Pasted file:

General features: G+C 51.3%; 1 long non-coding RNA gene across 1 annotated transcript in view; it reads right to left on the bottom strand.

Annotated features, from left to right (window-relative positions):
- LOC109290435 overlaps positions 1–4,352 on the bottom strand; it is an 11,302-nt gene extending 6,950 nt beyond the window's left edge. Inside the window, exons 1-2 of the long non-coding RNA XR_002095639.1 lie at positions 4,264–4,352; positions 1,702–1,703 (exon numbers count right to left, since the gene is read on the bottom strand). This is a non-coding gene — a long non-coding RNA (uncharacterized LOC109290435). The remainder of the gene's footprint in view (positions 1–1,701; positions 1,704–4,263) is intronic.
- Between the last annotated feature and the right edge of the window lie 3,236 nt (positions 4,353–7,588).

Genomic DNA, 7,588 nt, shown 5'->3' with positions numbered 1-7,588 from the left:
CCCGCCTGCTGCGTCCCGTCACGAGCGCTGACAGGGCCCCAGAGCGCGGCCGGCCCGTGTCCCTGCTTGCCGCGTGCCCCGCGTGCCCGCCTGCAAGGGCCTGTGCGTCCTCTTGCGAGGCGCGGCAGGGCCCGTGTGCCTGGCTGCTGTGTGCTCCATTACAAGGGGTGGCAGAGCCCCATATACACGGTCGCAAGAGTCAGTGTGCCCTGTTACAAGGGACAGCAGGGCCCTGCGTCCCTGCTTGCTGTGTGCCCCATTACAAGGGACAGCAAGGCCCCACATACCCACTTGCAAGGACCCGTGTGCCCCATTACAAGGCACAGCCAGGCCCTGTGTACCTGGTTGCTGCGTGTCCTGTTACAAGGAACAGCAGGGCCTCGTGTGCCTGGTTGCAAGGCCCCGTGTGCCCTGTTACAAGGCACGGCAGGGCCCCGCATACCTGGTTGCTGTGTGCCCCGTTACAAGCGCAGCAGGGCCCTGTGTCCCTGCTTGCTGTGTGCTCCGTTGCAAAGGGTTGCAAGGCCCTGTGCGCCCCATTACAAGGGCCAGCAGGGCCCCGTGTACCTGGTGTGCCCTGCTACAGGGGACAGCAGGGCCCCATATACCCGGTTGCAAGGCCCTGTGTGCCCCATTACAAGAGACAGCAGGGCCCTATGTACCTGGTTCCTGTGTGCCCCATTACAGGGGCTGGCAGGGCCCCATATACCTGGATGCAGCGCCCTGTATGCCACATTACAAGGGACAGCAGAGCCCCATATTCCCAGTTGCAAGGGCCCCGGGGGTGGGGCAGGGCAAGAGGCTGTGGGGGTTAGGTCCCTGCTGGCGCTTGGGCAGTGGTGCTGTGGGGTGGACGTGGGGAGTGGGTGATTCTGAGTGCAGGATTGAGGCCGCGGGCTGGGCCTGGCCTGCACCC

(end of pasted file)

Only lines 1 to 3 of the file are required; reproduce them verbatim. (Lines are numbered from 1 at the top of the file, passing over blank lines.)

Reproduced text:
General features: G+C 51.3%; 1 long non-coding RNA gene across 1 annotated transcript in view; it reads right to left on the bottom strand.

Annotated features, from left to right (window-relative positions):
- LOC109290435 overlaps positions 1–4,352 on the bottom strand; it is an 11,302-nt gene extending 6,950 nt beyond the window's left edge. Inside the window, exons 1-2 of the long non-coding RNA XR_002095639.1 lie at positions 4,264–4,352; positions 1,702–1,703 (exon numbers count right to left, since the gene is read on the bottom strand). This is a non-coding gene — a long non-coding RNA (uncharacterized LOC109290435). The remainder of the gene's footprint in view (positions 1–1,701; positions 1,704–4,263) is intronic.